There was a guy slinging drinks from behind a bar. I asked if the glass container had margaritas in it. “No,” he said. “That’s Tuscan lemonade. It tastes similar, though.” I grabbed a glass. The bartender told Wayne the lemonade was running low and asked him if he should go pick up some more at Costco. A guy leaned in and said, “Those are nice friends to have at parties, the ones who volunteer to go on alcohol runs when you start to run out.”
There didn’t seem to be a shortage of booze, though. One cooler was filled with a variety of wine bottles. Another cooler had lots of beer. And there was a cooler of soft drinks.
After finishing my lemonade and a glass of wine, I was a bit buzzed. My girlfriend commented that the food they were serving was tasty.
When I leaned over to respond, the balloons tied to the back of the chair kept getting in my face. I saw one guy take the balloons off his chair and put them somewhere else, but one got away from him and sailed off. I noticed all the low-hanging telephone wires and wondered if anything could happen with a balloon getting tangled in one. Maybe I’ll throw that by Mathew Alice in the hallway at the Reader office.
The band started up again, but I went inside to check on the Lakers. There was a crowd watching the game. The score was close, and it was near the end of the game. Two guys behind me kept complaining about the referees. The older Latina was in her same place without an expression on her face. I stared at her for a few minutes, and I don’t think I saw her blink.
As I went back outside, I saw three cupcakes sitting on the kitchen counter. I brought one out to my girlfriend, who snapped at me. “Those aren’t for us to eat! You don’t grab food out of someone’s kitchen! The food outside is for the guests....”
She wouldn’t touch the cupcake, so I ate it. I said, “Hey, it’s a party. If I see cupcakes, I’m eating one. I’m not going to go into someone’s refrigerator and grab food, but it was on the counter. And there were only three. That leads me to believe there were more, but they had been eaten earlier.” She was having none of it.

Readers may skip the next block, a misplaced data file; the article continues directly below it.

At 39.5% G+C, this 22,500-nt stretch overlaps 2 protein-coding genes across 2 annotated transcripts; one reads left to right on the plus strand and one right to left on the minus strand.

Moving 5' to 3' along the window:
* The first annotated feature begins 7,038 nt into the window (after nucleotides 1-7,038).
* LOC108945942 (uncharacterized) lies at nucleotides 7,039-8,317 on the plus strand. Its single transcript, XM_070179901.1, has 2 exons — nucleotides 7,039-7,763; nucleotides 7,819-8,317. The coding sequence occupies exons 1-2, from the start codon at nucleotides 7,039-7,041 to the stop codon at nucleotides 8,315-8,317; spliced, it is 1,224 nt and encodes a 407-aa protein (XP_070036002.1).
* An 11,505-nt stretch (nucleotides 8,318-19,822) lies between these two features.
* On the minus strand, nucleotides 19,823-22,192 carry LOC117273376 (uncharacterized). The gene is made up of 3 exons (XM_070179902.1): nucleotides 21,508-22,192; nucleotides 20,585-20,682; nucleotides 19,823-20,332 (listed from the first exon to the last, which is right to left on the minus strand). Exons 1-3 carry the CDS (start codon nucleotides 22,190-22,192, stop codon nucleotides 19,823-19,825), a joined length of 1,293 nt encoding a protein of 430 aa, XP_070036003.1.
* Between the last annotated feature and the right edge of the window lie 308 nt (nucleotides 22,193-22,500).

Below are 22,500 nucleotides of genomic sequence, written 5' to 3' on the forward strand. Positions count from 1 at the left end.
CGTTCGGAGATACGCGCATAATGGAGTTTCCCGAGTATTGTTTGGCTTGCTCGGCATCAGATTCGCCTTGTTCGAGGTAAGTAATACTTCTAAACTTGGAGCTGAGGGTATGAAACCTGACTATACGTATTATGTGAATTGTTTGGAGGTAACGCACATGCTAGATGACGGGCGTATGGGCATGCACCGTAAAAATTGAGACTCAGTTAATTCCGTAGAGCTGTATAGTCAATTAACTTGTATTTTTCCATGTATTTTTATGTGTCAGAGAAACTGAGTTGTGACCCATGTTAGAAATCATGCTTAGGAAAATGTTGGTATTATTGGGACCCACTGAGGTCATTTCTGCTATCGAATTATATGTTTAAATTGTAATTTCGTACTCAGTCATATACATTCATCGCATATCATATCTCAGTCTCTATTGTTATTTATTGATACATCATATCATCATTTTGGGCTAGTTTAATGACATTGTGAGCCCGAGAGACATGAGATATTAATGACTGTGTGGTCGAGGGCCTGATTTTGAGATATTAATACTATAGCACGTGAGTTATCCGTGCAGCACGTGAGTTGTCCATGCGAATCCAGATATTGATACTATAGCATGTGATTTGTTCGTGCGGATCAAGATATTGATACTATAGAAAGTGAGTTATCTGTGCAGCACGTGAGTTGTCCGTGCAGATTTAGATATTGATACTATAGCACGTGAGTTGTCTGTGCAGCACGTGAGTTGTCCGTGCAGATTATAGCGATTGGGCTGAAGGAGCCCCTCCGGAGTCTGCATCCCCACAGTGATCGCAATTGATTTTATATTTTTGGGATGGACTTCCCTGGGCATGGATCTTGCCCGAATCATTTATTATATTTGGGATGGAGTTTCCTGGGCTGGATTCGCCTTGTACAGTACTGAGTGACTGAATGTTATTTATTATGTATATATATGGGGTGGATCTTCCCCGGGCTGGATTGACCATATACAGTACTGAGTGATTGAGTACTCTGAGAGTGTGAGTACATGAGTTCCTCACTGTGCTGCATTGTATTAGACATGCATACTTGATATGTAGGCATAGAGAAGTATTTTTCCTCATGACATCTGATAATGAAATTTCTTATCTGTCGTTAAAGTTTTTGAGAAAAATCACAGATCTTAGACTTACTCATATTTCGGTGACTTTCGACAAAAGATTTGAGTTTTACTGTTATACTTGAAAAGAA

Luna Llena took another break, and belly dancers came out. One of them was male, and I joked that he looked like Adam Lambert of American Idol. Maybe it was the eyeliner.
One of them was twirling fire, which was fun to watch.
All the kids at the party were well behaved. I heard a nearby table of them thanking the adults and being very polite. One teenager told her friends that she was leaving the party to go see her friend’s band. I asked her about it, and she said, “My mom was trying to make me feel guilty I was leaving her party for another one. But, she knows I love her. I mean, I felt bad, but these are a bunch of older people. And my friend’s band is having a CD-release party.”
I asked her the band’s name, and she said they were called Without Warning. (I told her I’d give them a shout out in the column.)
The belly dancers wrapped things up, nothing got burned from the fire they were throwing around, and as expected, the Lakers won.
As we were heading out, they were preparing the birthday cake. I overheard yet another woman say her feet were sore from dancing.
These were all signs of a good party.